Blog / 2 April 2013

Guardian of the River

Guardian of the River


'At times, the water of the river is completely black', says Sharif Jamil (39). On the banks of the Buriganga River many polluting industries can be found, like tanneries and textile factories. 'Many of them dump their untreated waste right into the water.' Due to insufficient sanitary and waste management facilities in the city, 10,000 cubic litres of partially treated sewage and about 4,500 ton of household waste also end up in the river every day. Another threat to the river is encroachment. Jamil: 'Dhaka's population is expanding rapidly and the land is taken away from the river at the same pace'.


Joke Waller Hunter scholarship

In 2007 Sharif Jamil was awarded by Both ENDS with a Joke Waller Hunter scholarship. With what he has learned, he trains others and sets up programs in other areas to engage more people in saving the natural water resources of Bangladesh. Up till now, Jamil has been the first and only official Riverkeeper in Bangladesh.  'With the help of Both ENDS and other partners, I want to establish a strong network of Riverkeepers in Bangladesh.'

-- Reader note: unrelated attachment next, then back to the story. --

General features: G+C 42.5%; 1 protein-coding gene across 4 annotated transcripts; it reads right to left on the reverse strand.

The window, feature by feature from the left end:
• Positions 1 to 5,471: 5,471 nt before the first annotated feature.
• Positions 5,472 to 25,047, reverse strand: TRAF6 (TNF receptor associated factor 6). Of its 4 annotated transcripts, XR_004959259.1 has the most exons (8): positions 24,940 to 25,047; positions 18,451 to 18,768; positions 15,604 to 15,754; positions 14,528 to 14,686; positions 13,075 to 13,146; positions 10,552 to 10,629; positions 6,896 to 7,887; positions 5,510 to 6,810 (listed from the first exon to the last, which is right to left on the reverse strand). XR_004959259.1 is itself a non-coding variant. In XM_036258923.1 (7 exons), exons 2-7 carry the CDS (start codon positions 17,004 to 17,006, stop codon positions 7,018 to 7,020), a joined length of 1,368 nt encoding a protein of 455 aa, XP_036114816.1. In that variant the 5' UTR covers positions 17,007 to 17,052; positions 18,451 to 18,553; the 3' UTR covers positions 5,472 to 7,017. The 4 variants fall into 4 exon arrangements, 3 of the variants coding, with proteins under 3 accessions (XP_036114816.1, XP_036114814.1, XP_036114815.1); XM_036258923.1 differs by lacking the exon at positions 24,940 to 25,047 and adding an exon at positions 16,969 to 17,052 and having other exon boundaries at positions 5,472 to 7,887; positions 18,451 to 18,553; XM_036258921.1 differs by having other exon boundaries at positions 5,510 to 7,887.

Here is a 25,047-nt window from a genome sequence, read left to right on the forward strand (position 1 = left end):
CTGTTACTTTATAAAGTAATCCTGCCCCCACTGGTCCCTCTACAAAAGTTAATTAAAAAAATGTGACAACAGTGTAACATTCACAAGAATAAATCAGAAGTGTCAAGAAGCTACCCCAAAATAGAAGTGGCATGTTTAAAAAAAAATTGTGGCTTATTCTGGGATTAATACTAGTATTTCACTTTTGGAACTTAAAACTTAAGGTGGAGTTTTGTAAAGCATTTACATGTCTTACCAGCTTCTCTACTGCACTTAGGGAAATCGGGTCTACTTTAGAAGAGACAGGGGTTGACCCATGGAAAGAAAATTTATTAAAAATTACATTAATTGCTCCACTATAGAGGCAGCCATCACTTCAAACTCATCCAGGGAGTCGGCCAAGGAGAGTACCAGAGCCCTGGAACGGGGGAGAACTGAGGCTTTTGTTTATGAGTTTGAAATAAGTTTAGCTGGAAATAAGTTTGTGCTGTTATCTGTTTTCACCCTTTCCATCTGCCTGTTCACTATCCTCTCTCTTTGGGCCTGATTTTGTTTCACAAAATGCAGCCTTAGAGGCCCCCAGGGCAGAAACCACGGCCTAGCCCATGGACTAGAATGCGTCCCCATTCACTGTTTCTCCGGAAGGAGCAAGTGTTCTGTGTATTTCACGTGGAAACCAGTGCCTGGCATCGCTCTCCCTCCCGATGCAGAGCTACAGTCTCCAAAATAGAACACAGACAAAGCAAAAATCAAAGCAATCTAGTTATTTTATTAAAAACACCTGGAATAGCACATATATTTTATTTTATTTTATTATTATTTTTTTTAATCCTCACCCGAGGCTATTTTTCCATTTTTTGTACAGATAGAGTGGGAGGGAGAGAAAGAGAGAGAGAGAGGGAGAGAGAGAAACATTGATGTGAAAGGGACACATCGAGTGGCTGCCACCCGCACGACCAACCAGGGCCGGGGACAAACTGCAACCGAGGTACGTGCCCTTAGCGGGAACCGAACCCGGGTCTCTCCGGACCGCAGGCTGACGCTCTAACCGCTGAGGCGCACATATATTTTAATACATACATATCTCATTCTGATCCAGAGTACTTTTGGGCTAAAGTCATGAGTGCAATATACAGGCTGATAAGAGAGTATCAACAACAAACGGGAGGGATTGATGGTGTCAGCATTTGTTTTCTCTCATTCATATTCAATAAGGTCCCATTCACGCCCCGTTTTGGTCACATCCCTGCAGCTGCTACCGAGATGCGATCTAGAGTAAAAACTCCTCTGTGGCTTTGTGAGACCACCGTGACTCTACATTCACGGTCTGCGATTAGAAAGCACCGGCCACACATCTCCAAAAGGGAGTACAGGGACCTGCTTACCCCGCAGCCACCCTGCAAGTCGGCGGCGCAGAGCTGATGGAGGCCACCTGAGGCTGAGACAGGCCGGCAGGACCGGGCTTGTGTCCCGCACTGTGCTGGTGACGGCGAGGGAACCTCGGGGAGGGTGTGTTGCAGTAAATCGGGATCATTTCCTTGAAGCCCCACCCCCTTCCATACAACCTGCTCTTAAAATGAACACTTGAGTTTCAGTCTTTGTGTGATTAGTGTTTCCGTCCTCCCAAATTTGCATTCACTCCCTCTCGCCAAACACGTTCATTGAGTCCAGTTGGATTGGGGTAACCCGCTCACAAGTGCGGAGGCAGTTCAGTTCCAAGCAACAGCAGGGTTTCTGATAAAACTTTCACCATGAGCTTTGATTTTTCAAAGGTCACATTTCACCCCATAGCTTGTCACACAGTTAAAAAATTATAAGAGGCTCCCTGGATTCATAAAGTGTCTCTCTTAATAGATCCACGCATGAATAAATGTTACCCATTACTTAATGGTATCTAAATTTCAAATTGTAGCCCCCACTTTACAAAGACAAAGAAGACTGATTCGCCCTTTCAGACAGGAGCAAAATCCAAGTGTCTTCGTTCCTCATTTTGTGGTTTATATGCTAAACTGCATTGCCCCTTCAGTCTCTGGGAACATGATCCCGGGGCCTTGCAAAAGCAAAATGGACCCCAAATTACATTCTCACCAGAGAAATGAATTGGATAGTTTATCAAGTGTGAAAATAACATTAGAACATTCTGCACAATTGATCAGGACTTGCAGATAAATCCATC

Individual responsibility

Jamil feels that companies and communities, as well as the government, should realise how much potential this river has, not only as a source of life, of water and food, but also as an alternative transport opportunity to  alleviate the traffic congestion that Dhaka is notorious for. His programs are focused on raising awareness and advocacy work. He believes that community involvement is crucial: 'We have to make people themselves responsible for their environment'

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